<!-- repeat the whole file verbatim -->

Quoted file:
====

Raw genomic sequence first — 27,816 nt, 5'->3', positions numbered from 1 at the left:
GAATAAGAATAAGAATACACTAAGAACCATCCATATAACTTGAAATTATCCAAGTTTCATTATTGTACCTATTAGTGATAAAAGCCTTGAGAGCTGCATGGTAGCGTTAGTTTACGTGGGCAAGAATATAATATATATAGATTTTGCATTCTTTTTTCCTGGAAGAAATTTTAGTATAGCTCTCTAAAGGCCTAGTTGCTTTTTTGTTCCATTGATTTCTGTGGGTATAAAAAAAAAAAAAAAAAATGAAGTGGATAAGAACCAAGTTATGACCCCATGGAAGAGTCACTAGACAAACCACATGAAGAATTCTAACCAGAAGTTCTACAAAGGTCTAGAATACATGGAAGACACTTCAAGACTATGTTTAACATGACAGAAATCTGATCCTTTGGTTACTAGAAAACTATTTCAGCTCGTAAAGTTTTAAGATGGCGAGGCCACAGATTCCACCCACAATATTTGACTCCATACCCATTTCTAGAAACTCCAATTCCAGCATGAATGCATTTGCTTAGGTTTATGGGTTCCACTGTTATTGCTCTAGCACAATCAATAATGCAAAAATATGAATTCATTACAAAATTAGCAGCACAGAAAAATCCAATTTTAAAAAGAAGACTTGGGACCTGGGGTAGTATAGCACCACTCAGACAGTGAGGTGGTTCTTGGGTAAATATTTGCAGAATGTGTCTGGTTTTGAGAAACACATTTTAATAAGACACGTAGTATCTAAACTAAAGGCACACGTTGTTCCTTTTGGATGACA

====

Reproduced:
Raw genomic sequence first — 27,816 nt, 5'->3', positions numbered from 1 at the left:
GAATAAGAATAAGAATACACTAAGAACCATCCATATAACTTGAAATTATCCAAGTTTCATTATTGTACCTATTAGTGATAAAAGCCTTGAGAGCTGCATGGTAGCGTTAGTTTACGTGGGCAAGAATATAATATATATAGATTTTGCATTCTTTTTTCCTGGAAGAAATTTTAGTATAGCTCTCTAAAGGCCTAGTTGCTTTTTTGTTCCATTGATTTCTGTGGGTATAAAAAAAAAAAAAAAAAATGAAGTGGATAAGAACCAAGTTATGACCCCATGGAAGAGTCACTAGACAAACCACATGAAGAATTCTAACCAGAAGTTCTACAAAGGTCTAGAATACATGGAAGACACTTCAAGACTATGTTTAACATGACAGAAATCTGATCCTTTGGTTACTAGAAAACTATTTCAGCTCGTAAAGTTTTAAGATGGCGAGGCCACAGATTCCACCCACAATATTTGACTCCATACCCATTTCTAGAAACTCCAATTCCAGCATGAATGCATTTGCTTAGGTTTATGGGTTCCACTGTTATTGCTCTAGCACAATCAATAATGCAAAAATATGAATTCATTACAAAATTAGCAGCACAGAAAAATCCAATTTTAAAAAGAAGACTTGGGACCTGGGGTAGTATAGCACCACTCAGACAGTGAGGTGGTTCTTGGGTAAATATTTGCAGAATGTGTCTGGTTTTGAGAAACACATTTTAATAAGACACGTAGTATCTAAACTAAAGGCACACGTTGTTCCTTTTGGATGACA